"The philosophy is working at two levels," Hieronymi said of the show, which she's watched from the beginning. "So, there's the obvious level where Chidi is giving little lessons and namedropping both classic philosophers like Plato and Aristotle and Kierkegaard and contemporary philosophers, which is really kind of wild . . . but then there's the actual more serious exploration of those issues that are taking place in the story line and with the characters." Though the show is set in the afterlife — a topic that's been examined by philosophers for centuries — all four professors said they don't really see it as being about heaven or hell. Instead it's about the kinds of questions philosophy aims to answer: What makes someone good or bad? What matters? How should we treat other people?
That last question comes up a lot, specifically in references to philosopher T.M. Scanlon's book What We Owe to Each Other" (it's even part of the clue to help Eleanor and Chidi reconnect after the season one twist). The idea that the show uses modern-day philosophers like Scanlon, a professor emeritus at Harvard, has been especially exciting for fans in the academic community. Jason Bridges, an associate professor at the University of Chicago who specializes in the philosophy of action and the philosophy of the mind, studied under Scanlon, and said that specificity has been one of the highlights of watching the show. "Certainly I've never seen a show where books that are on my shelf, and not just classic works, recent works of philosophical ethics, keep popping up as props," Bridges said to POPSUGAR.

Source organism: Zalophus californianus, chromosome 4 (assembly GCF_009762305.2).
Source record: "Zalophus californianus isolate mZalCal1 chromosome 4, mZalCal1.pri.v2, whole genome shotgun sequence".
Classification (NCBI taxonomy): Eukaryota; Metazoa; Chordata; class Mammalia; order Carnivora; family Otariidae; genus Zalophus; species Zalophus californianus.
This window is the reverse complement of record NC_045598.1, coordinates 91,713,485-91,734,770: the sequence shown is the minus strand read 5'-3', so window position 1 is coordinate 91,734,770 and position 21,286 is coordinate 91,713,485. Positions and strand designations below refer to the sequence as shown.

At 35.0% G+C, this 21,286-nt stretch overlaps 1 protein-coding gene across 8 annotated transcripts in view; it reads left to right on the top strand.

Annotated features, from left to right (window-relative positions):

Seeing the life of an ethics professor on the small screen is another treat, according to the professors, but they had mixed feelings on whether they identified with the neurotic Chidi. Bridges said he likes the character but doesn't see a big connection between Chidi's neuroses and his interest in philosophy (though he did admit "moral philosophers may be more prone to stomachaches than the average person."). Callard, too, said the portrayal of Chidi as being nerdy and boring doesn't represent the philosophers she knows. ("I much more identify with Eleanor," Callard said.) But fellow University of Chicago professor Candace Vogler said the idea of a philosopher "actually taking ordinary choices fairly seriously" is familiar. And Hieronymi said she has seen other philosophy professors post joking warnings on Facebook for colleagues to strive not to be like Chidi. "The indecisiveness is a real phenomena," Hieronymi said. No one took offense at the show's running joke that everyone hates moral philosophy professors. Chidi's portrayal also just gives average viewers a playful peek into the world of a philosophy academic, Hieronymi said. "This show is more of what [The] Big Bang [Theory] was for science graduate students."